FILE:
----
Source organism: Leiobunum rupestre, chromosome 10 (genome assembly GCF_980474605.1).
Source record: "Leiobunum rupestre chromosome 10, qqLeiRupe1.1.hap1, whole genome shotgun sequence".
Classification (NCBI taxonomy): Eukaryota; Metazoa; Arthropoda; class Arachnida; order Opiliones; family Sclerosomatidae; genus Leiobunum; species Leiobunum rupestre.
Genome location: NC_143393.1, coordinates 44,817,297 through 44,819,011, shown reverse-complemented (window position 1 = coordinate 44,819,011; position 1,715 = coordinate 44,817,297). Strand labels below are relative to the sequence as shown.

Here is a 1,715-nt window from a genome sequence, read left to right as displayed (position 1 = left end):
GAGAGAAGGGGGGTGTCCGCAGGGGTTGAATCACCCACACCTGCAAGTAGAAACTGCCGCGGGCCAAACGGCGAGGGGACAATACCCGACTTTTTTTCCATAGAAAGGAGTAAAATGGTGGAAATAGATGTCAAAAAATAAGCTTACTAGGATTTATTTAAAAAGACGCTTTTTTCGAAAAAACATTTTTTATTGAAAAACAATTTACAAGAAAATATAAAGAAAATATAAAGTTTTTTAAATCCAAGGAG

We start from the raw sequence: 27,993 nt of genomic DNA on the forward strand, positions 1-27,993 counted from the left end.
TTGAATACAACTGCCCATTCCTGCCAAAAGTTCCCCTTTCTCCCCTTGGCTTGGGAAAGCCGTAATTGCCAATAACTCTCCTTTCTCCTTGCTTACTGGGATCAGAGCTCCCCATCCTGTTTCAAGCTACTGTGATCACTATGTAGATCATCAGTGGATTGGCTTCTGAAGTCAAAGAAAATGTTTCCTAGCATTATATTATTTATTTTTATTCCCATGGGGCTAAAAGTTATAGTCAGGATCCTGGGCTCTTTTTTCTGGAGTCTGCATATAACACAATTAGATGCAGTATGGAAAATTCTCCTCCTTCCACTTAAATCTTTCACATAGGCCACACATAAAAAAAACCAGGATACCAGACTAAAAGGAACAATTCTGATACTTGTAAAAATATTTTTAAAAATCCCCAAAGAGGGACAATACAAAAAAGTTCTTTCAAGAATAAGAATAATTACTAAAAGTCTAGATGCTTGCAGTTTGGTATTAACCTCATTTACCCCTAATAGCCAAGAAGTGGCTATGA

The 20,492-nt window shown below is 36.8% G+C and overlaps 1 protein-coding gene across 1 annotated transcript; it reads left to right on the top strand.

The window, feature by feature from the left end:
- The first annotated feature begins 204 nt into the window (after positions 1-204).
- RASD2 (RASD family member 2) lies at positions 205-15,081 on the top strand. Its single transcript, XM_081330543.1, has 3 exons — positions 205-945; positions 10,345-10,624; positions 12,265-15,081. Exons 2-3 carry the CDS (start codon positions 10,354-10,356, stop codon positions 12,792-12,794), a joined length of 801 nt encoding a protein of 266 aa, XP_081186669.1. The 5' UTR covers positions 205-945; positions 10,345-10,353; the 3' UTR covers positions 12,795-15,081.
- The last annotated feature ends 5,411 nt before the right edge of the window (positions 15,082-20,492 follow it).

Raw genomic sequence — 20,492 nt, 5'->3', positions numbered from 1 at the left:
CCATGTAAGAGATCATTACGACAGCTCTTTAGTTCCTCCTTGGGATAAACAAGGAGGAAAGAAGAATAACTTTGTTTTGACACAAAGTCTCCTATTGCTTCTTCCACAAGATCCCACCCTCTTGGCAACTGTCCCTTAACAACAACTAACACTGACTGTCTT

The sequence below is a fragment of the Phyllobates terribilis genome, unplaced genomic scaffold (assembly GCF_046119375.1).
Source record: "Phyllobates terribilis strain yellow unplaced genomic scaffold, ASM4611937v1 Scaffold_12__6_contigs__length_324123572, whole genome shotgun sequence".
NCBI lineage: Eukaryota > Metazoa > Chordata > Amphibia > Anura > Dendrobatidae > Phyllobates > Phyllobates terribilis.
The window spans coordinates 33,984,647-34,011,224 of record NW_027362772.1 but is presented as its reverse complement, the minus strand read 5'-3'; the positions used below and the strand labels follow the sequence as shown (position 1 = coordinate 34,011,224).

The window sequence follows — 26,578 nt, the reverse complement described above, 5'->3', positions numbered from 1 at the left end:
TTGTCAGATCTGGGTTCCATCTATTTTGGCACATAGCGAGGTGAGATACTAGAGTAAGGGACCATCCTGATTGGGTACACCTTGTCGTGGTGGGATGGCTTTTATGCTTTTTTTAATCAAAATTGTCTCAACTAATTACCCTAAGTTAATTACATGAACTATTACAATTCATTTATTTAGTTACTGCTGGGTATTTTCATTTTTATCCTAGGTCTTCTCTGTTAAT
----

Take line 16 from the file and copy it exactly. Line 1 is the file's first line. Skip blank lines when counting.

The sequence below is a fragment of the Phyllobates terribilis genome, unplaced genomic scaffold (assembly GCF_046119375.1).